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Joanie, or how to age with grace and fervour

In the distant past, Joan Baez sang with a voice shimmering with transparence and shot through with sweet purity. Children of the Sixties instantly identified with her songs of innocence and experience, tossing gauntlets of hope and visions of Utopia at our grubby, toe-ringed feet. We dreamed of wearing our hair long and ironed, entwined with meadow flowers; of possessing a demeanor at once careless and refined, of protesting against war and oppression with guitar chords and melancholy ballads of love and death. As she said recently on stage in Oxford, “The songs I sang were very long and sad and at least one person, and sometimes two, died.”
From her original collection of folk songs she sang “Lily of the West”, “House of the Rising Sun”, and “Railroad Bill.” Her once small, high, soprano has changed into a stronger, huskier mezzo and she wisely doesn’t attempt the soaring intervals of “Once I knew a pretty girl,” “Silver Dagger” and “Matty Groves”. In the fifty years since she first shared a stage with Dylan, her token protests became deeply politicized and spiritual. Her opening number was a new one for me and spoke of God and a simple belief in the goodness of life and man. The second was “Farewell Angelina.”

The audience garlanded her with affection and appreciation, that flew through the air and landed on stage of the New Theatre. There wasn’t much of a set- bare boards sparsely furnished with a large carmine sofa and a lamp. No one gave her a bouquet, yet she seemed to be surrounded by flowers. Joanie is still very beautiful with snow white hair cropped short instead of her former gleaming ebony locks. She wore blue jeans, tee-shirt and a mannish dark jacket; workmanlike but still elegant.

I had never heard of Dylan or Joanie when I arrived at my hippie Vermont college in 1963, an urban yokel from New Delhi: faded blue jeans, wild hair, six packs, guitars, Blue Grass, other sorts of grass, addressing profs by their first names, hearing the B Minor Mass and late Beethoven quartets for the first time, writing bad poetry, riding in the back seat of VW Beetles, digging trenches for the missiles of the Cuban crisis that never came and surprised by the taste of honey rather than sugar in tea.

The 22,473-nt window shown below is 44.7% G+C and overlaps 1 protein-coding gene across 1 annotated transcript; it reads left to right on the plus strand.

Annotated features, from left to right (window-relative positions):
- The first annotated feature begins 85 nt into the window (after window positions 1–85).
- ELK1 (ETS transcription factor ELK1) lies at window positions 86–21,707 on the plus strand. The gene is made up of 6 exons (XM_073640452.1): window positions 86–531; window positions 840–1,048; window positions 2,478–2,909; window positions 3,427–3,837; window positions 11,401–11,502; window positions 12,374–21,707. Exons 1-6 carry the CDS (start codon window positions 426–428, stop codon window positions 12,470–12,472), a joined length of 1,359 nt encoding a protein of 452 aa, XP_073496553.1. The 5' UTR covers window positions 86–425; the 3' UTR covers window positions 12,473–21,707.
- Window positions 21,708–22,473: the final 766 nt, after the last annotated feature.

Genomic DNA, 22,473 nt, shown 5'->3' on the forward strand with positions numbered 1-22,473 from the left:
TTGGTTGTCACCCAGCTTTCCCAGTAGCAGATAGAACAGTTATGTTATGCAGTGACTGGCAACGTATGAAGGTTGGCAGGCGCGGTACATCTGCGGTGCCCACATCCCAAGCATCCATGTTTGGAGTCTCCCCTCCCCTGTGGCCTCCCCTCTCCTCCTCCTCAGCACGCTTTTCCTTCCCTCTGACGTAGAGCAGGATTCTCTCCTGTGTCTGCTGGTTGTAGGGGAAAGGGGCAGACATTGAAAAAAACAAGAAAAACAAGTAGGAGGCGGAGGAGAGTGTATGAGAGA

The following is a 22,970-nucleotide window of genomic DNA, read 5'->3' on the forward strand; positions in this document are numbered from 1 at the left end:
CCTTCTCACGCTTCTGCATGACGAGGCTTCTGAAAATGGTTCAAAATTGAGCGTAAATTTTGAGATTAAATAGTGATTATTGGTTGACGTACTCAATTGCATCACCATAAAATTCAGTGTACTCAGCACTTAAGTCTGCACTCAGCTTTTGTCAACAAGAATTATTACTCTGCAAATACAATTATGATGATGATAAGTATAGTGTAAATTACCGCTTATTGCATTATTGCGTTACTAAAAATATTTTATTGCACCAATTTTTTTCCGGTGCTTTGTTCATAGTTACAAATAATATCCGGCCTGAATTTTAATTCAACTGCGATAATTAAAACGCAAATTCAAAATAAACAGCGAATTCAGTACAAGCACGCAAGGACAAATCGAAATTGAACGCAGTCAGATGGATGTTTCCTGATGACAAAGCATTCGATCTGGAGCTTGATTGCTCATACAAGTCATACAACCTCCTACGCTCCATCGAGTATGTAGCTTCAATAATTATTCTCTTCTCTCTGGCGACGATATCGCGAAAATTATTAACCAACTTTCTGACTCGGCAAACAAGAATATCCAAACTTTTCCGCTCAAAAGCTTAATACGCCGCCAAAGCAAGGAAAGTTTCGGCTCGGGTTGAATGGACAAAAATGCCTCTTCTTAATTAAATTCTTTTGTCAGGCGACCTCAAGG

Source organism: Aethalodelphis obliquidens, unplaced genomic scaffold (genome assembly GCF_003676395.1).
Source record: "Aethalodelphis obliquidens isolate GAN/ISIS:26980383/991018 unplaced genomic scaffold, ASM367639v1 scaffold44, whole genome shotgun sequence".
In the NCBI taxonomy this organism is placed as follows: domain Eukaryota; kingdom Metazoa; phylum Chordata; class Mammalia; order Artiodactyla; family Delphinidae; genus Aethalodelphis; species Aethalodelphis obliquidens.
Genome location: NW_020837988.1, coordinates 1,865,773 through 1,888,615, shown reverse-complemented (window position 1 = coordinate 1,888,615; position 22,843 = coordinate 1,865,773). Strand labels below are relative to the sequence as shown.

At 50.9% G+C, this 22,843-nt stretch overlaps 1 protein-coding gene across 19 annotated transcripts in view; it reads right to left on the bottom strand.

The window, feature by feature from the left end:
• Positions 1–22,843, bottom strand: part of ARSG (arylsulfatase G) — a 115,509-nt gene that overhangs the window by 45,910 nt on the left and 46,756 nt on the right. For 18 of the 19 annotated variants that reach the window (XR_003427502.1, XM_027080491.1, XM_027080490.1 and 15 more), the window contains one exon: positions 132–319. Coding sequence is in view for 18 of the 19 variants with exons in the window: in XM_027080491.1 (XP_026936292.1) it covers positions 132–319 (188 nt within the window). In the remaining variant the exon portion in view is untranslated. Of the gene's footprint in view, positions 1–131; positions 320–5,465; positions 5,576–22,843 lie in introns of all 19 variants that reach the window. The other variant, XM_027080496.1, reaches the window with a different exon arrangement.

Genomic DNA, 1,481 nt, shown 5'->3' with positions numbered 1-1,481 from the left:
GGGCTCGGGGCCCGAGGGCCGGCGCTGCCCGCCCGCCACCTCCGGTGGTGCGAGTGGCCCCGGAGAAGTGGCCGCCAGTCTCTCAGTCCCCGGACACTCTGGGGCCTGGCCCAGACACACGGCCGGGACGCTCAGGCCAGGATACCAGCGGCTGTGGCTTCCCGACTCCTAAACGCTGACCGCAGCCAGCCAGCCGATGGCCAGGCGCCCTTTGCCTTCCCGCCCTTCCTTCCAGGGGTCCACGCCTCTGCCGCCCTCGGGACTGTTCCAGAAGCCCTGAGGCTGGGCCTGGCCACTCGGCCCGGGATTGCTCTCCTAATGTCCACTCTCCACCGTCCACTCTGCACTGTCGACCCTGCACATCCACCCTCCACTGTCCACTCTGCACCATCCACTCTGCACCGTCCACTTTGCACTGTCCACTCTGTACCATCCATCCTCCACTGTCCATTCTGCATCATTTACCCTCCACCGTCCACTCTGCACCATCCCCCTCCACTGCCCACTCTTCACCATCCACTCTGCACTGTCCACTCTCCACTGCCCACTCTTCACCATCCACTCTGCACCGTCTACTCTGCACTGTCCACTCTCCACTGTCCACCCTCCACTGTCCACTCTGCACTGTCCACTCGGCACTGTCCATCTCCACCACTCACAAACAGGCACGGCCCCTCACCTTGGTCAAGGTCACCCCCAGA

Apples grew wild on the Vermont hills, then dropped and became mushy in the frosty nights.There were 84 students and 24 faculty staff. I realized I was a hippy at heart and my tasteful saris, bought in Cottage Industries, remained forever after inside my cabin trunk.


{ 5 comments… add one }
  • jillzandrewes March 24, 2012, 9:14 pm

    You write beautifully…… I love the flashback feelings the songs and pictures evoke .They were good days Love Jill XX

    • pratima March 24, 2012, 9:52 pm

      Thanks Jill- I think we have lived in the best of times…

  • Bina March 30, 2012, 1:35 am

    Joan Baez and Bob Dylan; the turbulent Vietnam War protests on college campuses; and the idealism and youthful vigour of the late ’60’s and early ’70’s …. these are my earliest indelible memories of Cambridge and the US. You have rekindled these again and for that, mucho gracias!

  • pratima April 1, 2012, 11:37 pm

    Thanks Bina, we were so lucky to be there and absorb it all. Wish I’d known you were in Cambridge- we’d sometimes go down in those beat-up Beetles for breakfast in Harvard Yard!

  • sally January 26, 2023, 10:08 am

    so evocative …. such a beautiful paean for youth and creative hope, for the hope of the young at heart. We all are. I am about to play some Joan B. Thank you for sharing; your writing is beautiful, sensitive and touchingly comic too.

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